New York Times art critic Holland Cotter recently titled his review of an L.A. gallery exhibition featuring all abstract sculpture by women with the pejorative question, “Are All-Women Shows Good or Bad for Art?”
Eye roll. His answer, of course, is implied by the query itself. Why would women want to set themselves apart as “outsiders” when the aim — to Cotter’s mind, at least — is “full integration into the larger art system?”
But perhaps large group shows featuring artists who’ve been left out of the annals of art history go beyond just aspiring to be a part of the system. If you already know that the system is broken, why buy into it?
Likewise, in exhibitions that feature the work of artists of a common race — typically a curatorial decision, but not an uncommon or even consciously made one, given the white male-leaning canon — the onus often lies upon the artwork’s ability to mitigate and/or interrogate that power imbalance.
30 Americans, an exhibition that originated during Art Basel in 2008 from a loose premise of 31 — nope, that’s not a typo — selected black, American artists from the collection of Mera and Don Rubell, recently opened at the Cincinnati Art Museum. It is a show that quite literally overflows with art from internationally renowned artists that speak to the power dynamics of race, class and political identity.
The Rubells’ only stipulation for each subsequent iteration of the show (five to date) is that administrators include every one of the initially selected artists, giving curators access to their own collection of 280 artworks by the prescribed artists and the freedom to include whatever other works by the artists the hosting institutions might also have access to.
For the show at the CAM, co-curators Brian Sholis (CAM curator of photography) and Rehema C. Barber (director and chief curator of Tarble Arts Center at Eastern Illinois University) arranged the exhibition’s layout to include three broad themes: economic issues, particularly the commodification of African-American culture; the characters people play and how they are caricatured; and how individual rights are shaped by politics.
One of the most obvious commonalities among such a disparate grouping is the oversized scale of much of the work, a quality that speaks to the sheer force of these voices, as well as to the visceral quality of the work.
The show features installations, paintings, sculptures, videos and photography from the likes of such art-world luminaries as Jean-Michel Basquiat, Kara Walker, Carrie Mae Weems, Hank Willis Thomas, Kehinde Wiley, Robert Colescott and Nick Cave.
Because much of the artwork in 30 Americans is quite large, the show not only takes up all of the second floor’s changing exhibition space; several other pieces are installed on the first floor as well. In fact, according to museum director Cameron Kitchin, the show is too big for any of the museum’s single-exhibition spaces.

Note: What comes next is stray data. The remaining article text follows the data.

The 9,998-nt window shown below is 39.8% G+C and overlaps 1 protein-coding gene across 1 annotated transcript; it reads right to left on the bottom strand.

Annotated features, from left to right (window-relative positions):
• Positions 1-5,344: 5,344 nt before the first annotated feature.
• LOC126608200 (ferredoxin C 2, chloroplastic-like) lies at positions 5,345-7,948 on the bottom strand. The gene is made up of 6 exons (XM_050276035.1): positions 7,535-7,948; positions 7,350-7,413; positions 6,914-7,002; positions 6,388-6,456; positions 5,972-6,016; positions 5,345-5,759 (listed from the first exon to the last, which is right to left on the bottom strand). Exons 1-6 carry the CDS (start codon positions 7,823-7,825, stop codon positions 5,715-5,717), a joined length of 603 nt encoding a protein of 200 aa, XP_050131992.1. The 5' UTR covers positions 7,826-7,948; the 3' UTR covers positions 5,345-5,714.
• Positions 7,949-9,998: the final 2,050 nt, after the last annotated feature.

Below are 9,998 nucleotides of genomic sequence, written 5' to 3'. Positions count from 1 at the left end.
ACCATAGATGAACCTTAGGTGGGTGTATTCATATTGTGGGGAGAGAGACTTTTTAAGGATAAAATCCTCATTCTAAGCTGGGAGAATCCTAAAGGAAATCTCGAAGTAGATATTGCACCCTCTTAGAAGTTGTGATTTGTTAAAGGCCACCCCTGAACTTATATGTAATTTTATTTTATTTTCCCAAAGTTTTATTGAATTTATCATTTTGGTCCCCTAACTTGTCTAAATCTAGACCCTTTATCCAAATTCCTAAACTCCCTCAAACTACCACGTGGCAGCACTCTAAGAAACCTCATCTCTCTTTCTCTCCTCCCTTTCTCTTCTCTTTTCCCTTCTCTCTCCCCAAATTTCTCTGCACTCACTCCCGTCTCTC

Wiley’s ginormous 11-by-25-foot painting of a scantily draped black male figure, prostrate like a martyred Jesus sans Virgin, “Sleep,” is flanked by portraits from European masters Thomas Gainsborough and Anthony van Dyck; it greets visitors to the museum as they walk through the corridor-like Schmidlapp Wing, setting a powerful tone for the rest of the exhibition.
In the first floor changing exhibition hall, curators thoughtfully juxtaposed Kara Walker’s iconic paper silhouettes tackling issues of black female representation since slavery, “Camptown Ladies,” with Leonardo Drew’s imposing, minimalist 8-and-a-half-by-13-foot wall of white cotton blocks. In doing so, Drew’s “Untitled #25” remains a formal reference to the grid and a reminder that these materials were once used to justify an entire economic system based on racism.
Two separate large-scale sculptural installations by Gary Simmons, “Klan Gate” and “Duck, Duck, Noose,” aim directly at racism as a function of the educational institution, while oversized figurative paintings by Mickalene Thomas and large-format Chromira C-print photographs by Xaviera Simmons subvert depictions of black femininity.
An installation of 38 lithographs on creamy white felt, “Wigs (Portfolio)” by Lorna Simpson from the CAM’s own collection, and Rodney McMillian’s Shroud of Turin-like carpet painting “Untitled” — which is literally the size of a room — are just a few of the pieces that haunt the visitor for days after viewing.
There is so much to see in 30 Americans, it could easily be broken up into several smaller shows. Indeed, there isn’t even enough room in this review to dedicate to the amount of profoundly moving work.
So if large group shows of underrepresented groups aspire to counteract lack of visibility in the art world, perhaps the next step might be not for us to exclude such exhibitions altogether, but to have many more of them.
30 AMERICANS is on display at the Cincinnati Art Museum through Aug. 28. More info: cincinnatiartmuseum.org.